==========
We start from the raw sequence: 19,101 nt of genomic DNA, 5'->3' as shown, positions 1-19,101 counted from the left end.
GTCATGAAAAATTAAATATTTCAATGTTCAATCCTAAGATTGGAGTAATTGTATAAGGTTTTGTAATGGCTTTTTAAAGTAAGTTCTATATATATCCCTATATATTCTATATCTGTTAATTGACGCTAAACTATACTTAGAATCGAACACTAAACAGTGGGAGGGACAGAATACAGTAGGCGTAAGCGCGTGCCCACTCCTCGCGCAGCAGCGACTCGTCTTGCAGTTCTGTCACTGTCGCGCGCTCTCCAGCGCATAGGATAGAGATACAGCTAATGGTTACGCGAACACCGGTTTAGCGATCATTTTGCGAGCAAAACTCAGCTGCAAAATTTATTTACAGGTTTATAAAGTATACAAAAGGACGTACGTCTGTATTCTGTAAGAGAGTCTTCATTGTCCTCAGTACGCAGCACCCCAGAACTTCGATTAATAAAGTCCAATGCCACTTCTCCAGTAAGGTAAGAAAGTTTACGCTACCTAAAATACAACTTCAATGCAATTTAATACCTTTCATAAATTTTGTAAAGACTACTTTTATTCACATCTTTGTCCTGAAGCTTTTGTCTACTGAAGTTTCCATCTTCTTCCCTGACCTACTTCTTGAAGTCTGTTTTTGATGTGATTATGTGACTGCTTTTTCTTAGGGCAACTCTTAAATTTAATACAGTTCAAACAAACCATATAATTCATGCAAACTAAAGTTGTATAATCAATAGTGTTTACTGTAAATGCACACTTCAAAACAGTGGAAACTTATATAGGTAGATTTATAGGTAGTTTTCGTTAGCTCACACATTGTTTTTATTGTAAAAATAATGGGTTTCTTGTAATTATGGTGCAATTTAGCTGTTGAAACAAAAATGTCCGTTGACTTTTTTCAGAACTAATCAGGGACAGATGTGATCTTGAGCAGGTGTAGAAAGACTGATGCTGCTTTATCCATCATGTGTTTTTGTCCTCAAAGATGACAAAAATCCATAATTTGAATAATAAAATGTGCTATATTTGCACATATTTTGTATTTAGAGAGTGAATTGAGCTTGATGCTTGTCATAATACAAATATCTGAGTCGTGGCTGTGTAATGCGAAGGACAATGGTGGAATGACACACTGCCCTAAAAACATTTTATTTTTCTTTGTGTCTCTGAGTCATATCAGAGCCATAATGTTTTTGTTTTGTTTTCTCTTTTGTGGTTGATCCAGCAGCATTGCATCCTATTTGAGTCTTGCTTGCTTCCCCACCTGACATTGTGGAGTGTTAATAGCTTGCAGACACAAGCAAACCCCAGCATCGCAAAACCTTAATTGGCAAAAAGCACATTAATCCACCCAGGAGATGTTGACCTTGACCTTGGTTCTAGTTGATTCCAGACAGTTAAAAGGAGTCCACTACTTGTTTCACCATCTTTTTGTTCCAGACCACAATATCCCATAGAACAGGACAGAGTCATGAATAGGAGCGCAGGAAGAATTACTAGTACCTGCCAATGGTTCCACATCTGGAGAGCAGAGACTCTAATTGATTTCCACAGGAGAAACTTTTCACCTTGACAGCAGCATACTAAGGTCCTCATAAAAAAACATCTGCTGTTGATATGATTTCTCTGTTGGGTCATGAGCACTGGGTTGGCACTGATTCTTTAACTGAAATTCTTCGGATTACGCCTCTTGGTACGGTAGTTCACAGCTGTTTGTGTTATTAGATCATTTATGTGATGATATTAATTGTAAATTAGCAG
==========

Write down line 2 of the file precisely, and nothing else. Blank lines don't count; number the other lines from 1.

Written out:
GTCATGAAAAATTAAATATTTCAATGTTCAATCCTAAGATTGGAGTAATTGTATAAGGTTTTGTAATGGCTTTTTAAAGTAAGTTCTATATATATCCCTATATATTCTATATCTGTTAATTGACGCTAAACTATACTTAGAATCGAACACTAAACAGTGGGAGGGACAGAATACAGTAGGCGTAAGCGCGTGCCCACTCCTCGCGCAGCAGCGACTCGTCTTGCAGTTCTGTCACTGTCGCGCGCTCTCCAGCGCATAGGATAGAGATACAGCTAATGGTTACGCGAACACCGGTTTAGCGATCATTTTGCGAGCAAAACTCAGCTGCAAAATTTATTTACAGGTTTATAAAGTATACAAAAGGACGTACGTCTGTATTCTGTAAGAGAGTCTTCATTGTCCTCAGTACGCAGCACCCCAGAACTTCGATTAATAAAGTCCAATGCCACTTCTCCAGTAAGGTAAGAAAGTTTACGCTACCTAAAATACAACTTCAATGCAATTTAATACCTTTCATAAATTTTGTAAAGACTACTTTTATTCACATCTTTGTCCTGAAGCTTTTGTCTACTGAAGTTTCCATCTTCTTCCCTGACCTACTTCTTGAAGTCTGTTTTTGATGTGATTATGTGACTGCTTTTTCTTAGGGCAACTCTTAAATTTAATACAGTTCAAACAAACCATATAATTCATGCAAACTAAAGTTGTATAATCAATAGTGTTTACTGTAAATGCACACTTCAAAACAGTGGAAACTTATATAGGTAGATTTATAGGTAGTTTTCGTTAGCTCACACATTGTTTTTATTGTAAAAATAATGGGTTTCTTGTAATTATGGTGCAATTTAGCTGTTGAAACAAAAATGTCCGTTGACTTTTTTCAGAACTAATCAGGGACAGATGTGATCTTGAGCAGGTGTAGAAAGACTGATGCTGCTTTATCCATCATGTGTTTTTGTCCTCAAAGATGACAAAAATCCATAATTTGAATAATAAAATGTGCTATATTTGCACATATTTTGTATTTAGAGAGTGAATTGAGCTTGATGCTTGTCATAATACAAATATCTGAGTCGTGGCTGTGTAATGCGAAGGACAATGGTGGAATGACACACTGCCCTAAAAACATTTTATTTTTCTTTGTGTCTCTGAGTCATATCAGAGCCATAATGTTTTTGTTTTGTTTTCTCTTTTGTGGTTGATCCAGCAGCATTGCATCCTATTTGAGTCTTGCTTGCTTCCCCACCTGACATTGTGGAGTGTTAATAGCTTGCAGACACAAGCAAACCCCAGCATCGCAAAACCTTAATTGGCAAAAAGCACATTAATCCACCCAGGAGATGTTGACCTTGACCTTGGTTCTAGTTGATTCCAGACAGTTAAAAGGAGTCCACTACTTGTTTCACCATCTTTTTGTTCCAGACCACAATATCCCATAGAACAGGACAGAGTCATGAATAGGAGCGCAGGAAGAATTACTAGTACCTGCCAATGGTTCCACATCTGGAGAGCAGAGACTCTAATTGATTTCCACAGGAGAAACTTTTCACCTTGACAGCAGCATACTAAGGTCCTCATAAAAAAACATCTGCTGTTGATATGATTTCTCTGTTGGGTCATGAGCACTGGGTTGGCACTGATTCTTTAACTGAAATTCTTCGGATTACGCCTCTTGGTACGGTAGTTCACAGCTGTTTGTGTTATTAGATCATTTATGTGATGATATTAATTGTAAATTAGCAG